Apr 6, 2022

Enabling safe medical cannabis use among older adults

Cannabis sitting alongside a prescription pad and a stethoscope
By Ben Gane
Dr. Shankar Tumati

Cannabis is more accessible than ever before in Canada, and many older adults are trying it to treat pain, anxiety, and other symptoms. Despite this, there is little research into the benefits and risks involved in cannabis use for those over 65 years of age, making it difficult to advise older patients regarding the effectiveness and safety of medical cannabis. Dr. Shankar Tumati and his team are working to address this knowledge gap with new research into cannabis use among older Canadians.

What is medical cannabis?

ST: Medical cannabis is the use of the unprocessed marijuana plant or its basic extracts for the purpose of treating any symptoms. In 2001, Canada became one of the first countries to legalize medical cannabis use. With the legalization of recreational cannabis in 2018, individuals can access cannabis much more easily, buying it from an authorized retailer or growing the plant themselves.

What motivated this research?

ST: Over the last three to four years, awareness about cannabis and its corresponding use have sky-rocketed. We went from cannabis being a controlled substance to having a cannabis shop on every corner. This has happened not only in Canada but also in other countries where non-medical use became permitted.

As cannabis use has increased, very little attention has been paid to older adults (65+ years), who may be trying out cannabis for the first time.  We aimed to collect information on frequency and indications for use of cannabis in this age group over time.

What was the most important finding of this study, in your opinion?

ST: There were three key findings in this study. First, the proportion of older users, particularly women, has grown over time. Second, a vast majority of users preferred the oil form of cannabis (taken orally). Users also preferred formulations that contained cannabidiol (or CBD), which does not result in intoxication (“a high”). Third, while cannabis appears to be promising with most users reporting improved symptoms, there are a small but substantial number of patients whose symptoms worsened.

How does this change treatment in the future?

ST: Our findings are an important step towards recognizing the growing use of cannabis among older adults. It will enable both patients and healthcare professionals to better understand current medical cannabis usage and provide guidance. Our study shows that cannabis may potentially treat various symptoms that are common in older adults, and provides a base for researchers to launch clinical trials that are necessary to provide robust evidence to inform clinical use.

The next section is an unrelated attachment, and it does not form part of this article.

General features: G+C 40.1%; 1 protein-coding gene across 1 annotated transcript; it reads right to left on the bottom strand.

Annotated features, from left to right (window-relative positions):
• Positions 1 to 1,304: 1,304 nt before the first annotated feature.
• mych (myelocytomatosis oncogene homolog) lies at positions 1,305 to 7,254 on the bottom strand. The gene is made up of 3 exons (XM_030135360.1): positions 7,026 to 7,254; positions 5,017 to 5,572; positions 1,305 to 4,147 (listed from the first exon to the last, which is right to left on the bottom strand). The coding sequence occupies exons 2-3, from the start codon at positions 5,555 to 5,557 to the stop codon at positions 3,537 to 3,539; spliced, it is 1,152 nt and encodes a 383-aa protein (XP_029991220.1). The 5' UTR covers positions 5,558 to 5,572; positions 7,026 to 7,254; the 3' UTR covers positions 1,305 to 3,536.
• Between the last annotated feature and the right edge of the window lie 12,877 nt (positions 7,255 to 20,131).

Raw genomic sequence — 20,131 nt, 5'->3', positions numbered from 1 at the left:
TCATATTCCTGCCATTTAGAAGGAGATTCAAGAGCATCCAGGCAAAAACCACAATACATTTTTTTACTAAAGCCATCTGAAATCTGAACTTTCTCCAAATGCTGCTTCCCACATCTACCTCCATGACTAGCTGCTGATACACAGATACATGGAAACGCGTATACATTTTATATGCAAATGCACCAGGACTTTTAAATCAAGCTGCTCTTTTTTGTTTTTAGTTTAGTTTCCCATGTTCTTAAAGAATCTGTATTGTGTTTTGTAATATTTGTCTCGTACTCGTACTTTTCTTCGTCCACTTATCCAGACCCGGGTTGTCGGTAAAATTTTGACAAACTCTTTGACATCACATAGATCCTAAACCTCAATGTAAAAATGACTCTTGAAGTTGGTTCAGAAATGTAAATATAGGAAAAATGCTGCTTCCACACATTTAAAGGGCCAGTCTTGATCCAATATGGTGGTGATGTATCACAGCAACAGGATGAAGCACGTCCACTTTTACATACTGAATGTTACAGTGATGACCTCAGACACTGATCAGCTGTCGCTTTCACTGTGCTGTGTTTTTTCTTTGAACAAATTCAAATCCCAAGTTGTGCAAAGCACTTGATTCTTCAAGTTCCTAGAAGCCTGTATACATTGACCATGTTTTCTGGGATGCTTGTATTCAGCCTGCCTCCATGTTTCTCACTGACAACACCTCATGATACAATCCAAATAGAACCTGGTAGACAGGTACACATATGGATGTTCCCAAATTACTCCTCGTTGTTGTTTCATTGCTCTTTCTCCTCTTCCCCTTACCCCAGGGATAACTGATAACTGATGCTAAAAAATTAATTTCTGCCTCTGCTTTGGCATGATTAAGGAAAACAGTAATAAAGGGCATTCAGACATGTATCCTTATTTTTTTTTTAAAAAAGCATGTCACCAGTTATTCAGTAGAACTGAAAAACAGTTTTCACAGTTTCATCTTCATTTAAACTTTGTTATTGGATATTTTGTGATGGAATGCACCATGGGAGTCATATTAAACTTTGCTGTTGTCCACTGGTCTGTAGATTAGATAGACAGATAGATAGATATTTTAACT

Any next steps?

ST: Cannabis is complex plant that contains several hundred cannabinoids. Some of these have opposing effects. A major next step would be to identify the type and dose of compounds that have the largest benefit along with the lowest risk of side effects. Our research group has already shown that nabilone, a synthetic cannabinoid, reduces agitation in people with dementia, which can be very difficult to treat and causes a lot of distress for patients and caregivers.

What is the major take home message for the public?

ST: Based on our findings, older adults may find that cannabis improves their pain, mood, and sleep but they should consult their doctor before using cannabis, especially if they’re also using other medications. Cannabis products are easily available but their composition in terms of the compounds contained and their concentration differs a lot. In a few individuals, cannabis may worsen mood and anxiety. Users should be aware of these side effects before consuming cannabis. For these reasons, cannabis consumption would be safer under trained supervision

ImPACT logo: Psychiatry articles that change treatment

ImPACT Committee includes Krista Lanctôt, Alastair Flint, Meng-Chuan Lai and Simone Vigod.

Tumati S, Lanctôt KL, Wang R, Li A, Davis A, Herrmann N. Medical Cannabis Use Among Older Adults in Canada: Self-Reported Data on Types and Amount Used, and Perceived Effects. Drugs Aging. 2022 Feb;39(2):153-163. doi: 10.1007/s40266-021-00913-y. Epub 2021 Dec 23. PMID: 34940961; PMCID: PMC8696251.